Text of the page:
Now, let's take a side track to push our code to GitHub.

Publish code to GitHub

If you don't already have a GitHub account, create one at github.com.

Then, from GitHub's homepage, create a new repository using the "+" icon in the top right, and selecting "New repository."

The "New respository" button on GitHub's front page
The "New respository" button on GitHub's front page

On the next page, name the repository whatever you want, and click "Create repository."

GitHub will then show you some command line instructions for initializing your repo. In the directory where you app is located, run the following modification:

echo "venv\n.env\n.vscode\n__pycache__" > .gitignore
git init
git add .
git commit -m "first commit"
git branch -M main
git remote add origin YOUR_GITHUB_REPOSITORY_URL
git push -u origin main
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Tell Heroku to Behave

Now, you'd think Heroku would respect that heroku.yml file we just defined, right?

Nope! We have to be very stern and use their CLI to set our build as a "container" one.

Install and log into the Heroku CLI:

brew tap heroku/brew && brew install heroku
heroku login
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Then set the stack of your app to "container":

heroku git:remote -a YOUR_APP_NAME
heroku stack:set container
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Set the OpenWeather API key

Back in Heroku, we need to set up the environment like we did for our local machine in the .env file.

Click the Settings for the project, then click Reveal Config Vars.

The config vars section for a Heroku app
The config vars section for a Heroku app

Set the key of a config var to "OPEN_WEATHER_API_KEY", and the value to your API key. Then click "Hide Config Vars" to complete setting the key.

Connect GitHub and Deploy

I hope you're excited, because this is where it all comes together!

Our final step is to connect our repository to our Heroku app. On your Heroku app dashboard, click the Deploy tab, then in the "Deployment method" section, click GitHub and follow the prompts to authorize GitHub for Heroku.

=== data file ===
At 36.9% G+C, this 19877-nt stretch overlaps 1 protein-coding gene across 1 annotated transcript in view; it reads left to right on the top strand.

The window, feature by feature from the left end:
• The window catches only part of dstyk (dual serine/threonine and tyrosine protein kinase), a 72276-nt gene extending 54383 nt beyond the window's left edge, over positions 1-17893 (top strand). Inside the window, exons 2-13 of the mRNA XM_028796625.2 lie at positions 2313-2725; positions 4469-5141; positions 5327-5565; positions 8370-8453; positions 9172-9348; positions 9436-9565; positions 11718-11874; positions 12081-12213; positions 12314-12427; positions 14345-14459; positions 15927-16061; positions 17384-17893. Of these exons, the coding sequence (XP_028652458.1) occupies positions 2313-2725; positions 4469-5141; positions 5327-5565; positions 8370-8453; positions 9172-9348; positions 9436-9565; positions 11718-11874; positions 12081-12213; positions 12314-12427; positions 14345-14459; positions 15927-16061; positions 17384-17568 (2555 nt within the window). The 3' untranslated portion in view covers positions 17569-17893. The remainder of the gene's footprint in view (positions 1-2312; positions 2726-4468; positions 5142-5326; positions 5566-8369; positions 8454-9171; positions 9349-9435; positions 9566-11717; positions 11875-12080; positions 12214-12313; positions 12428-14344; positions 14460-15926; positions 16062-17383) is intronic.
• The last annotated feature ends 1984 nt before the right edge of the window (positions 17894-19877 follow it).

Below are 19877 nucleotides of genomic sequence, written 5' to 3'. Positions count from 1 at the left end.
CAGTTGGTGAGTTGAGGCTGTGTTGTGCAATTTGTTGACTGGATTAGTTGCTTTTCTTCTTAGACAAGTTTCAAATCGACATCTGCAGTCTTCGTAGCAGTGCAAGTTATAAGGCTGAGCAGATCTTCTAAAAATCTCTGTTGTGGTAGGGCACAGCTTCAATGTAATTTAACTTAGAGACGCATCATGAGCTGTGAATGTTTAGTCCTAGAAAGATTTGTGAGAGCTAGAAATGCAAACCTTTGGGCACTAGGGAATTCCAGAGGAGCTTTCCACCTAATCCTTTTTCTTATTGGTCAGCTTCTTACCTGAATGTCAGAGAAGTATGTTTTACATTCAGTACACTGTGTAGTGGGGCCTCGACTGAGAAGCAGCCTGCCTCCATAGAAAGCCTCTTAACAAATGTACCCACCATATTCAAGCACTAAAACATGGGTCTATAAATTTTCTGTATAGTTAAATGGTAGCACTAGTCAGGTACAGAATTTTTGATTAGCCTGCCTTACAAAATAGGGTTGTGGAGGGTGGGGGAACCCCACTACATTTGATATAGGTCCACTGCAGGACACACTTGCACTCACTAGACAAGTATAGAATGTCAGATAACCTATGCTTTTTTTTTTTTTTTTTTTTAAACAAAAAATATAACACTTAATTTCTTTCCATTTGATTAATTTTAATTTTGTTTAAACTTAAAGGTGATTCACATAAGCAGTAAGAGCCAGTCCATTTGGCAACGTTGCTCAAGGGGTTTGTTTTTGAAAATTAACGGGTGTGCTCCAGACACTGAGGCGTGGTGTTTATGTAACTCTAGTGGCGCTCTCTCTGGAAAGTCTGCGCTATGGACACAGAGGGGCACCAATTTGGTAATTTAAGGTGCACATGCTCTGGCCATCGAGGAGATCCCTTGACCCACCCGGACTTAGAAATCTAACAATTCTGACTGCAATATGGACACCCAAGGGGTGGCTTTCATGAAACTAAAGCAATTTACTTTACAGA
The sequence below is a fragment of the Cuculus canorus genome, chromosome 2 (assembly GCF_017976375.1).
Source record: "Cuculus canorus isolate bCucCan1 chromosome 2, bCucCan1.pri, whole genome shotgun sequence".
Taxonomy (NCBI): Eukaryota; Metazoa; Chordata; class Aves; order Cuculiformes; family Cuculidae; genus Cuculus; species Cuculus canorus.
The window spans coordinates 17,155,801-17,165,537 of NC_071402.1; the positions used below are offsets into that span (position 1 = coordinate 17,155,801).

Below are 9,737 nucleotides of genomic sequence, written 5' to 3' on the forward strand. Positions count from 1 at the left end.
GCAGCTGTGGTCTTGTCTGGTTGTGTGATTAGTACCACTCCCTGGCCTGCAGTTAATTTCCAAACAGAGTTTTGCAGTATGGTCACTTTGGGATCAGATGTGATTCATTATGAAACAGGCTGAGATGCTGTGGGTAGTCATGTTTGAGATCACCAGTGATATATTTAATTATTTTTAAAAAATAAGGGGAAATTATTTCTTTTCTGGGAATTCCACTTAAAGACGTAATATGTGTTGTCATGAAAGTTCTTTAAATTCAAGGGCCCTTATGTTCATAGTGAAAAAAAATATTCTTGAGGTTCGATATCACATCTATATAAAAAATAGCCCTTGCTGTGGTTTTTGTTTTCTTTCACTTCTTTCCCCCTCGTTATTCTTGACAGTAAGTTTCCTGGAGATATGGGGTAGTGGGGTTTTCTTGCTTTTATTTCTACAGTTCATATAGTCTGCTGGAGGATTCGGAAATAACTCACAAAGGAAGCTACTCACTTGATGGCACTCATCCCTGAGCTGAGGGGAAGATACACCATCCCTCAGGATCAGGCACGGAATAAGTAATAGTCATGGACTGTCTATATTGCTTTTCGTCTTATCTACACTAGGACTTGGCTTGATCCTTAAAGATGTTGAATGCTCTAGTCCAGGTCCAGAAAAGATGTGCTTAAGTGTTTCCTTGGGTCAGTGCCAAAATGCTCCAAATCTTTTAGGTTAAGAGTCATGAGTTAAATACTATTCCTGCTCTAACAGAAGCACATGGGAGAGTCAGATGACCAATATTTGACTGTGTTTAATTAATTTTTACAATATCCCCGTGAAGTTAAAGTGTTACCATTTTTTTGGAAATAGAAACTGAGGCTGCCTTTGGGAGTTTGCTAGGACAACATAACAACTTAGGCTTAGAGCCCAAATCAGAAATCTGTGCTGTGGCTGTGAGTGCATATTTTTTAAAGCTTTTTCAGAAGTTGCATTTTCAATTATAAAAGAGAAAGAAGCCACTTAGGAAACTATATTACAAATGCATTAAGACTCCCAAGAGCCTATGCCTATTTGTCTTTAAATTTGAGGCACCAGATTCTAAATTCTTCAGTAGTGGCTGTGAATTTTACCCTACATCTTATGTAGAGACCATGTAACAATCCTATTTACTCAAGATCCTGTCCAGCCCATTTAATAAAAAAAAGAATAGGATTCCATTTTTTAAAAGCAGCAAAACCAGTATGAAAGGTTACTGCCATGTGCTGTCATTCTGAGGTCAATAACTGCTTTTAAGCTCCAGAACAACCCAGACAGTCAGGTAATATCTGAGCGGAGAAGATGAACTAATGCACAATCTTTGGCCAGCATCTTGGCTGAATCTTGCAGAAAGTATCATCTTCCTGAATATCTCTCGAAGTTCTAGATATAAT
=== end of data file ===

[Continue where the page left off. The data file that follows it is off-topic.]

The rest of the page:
GitHub deployment method button
GitHub deployment method button

In the "Connect to GitHub" section, search for your repository and click "Connect".

If you want, you can use the "Enable Automatic Deploys" button that appears to enable every commit to your main branch to kick off a build.

The deploy control options
The deploy control options

For now, let's manually deploy a build by clicking "Deploy Branch"!

The status of your deployment will immediately appear in the Manual deploy section.

Heroku shows the status of your build
Heroku shows the status of your build

When it's complete, you'll be conveniently given a "View" button to see your live API! Click it and you should see a familiar greeting...

A wild View button appears. Finally!
A wild View button appears. Finally!

Conclusion

At a breakneck pace, you've learned the bare essentials to make edits to a web app with guardrails and debugging capabilities from VSCode, and deploy using Docker and Heroku.

There's a bunch more to learn by playing around yourself in the various tools presented here. If you're having trouble getting set up or understanding something in this article, feel free to discuss below and I'll make updates as needed.

Good luck and happy hacking!

Discussion (1)

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joelbuenrostro profile image
Joel Buenrostro

Good post David, thanks for sharing your insights.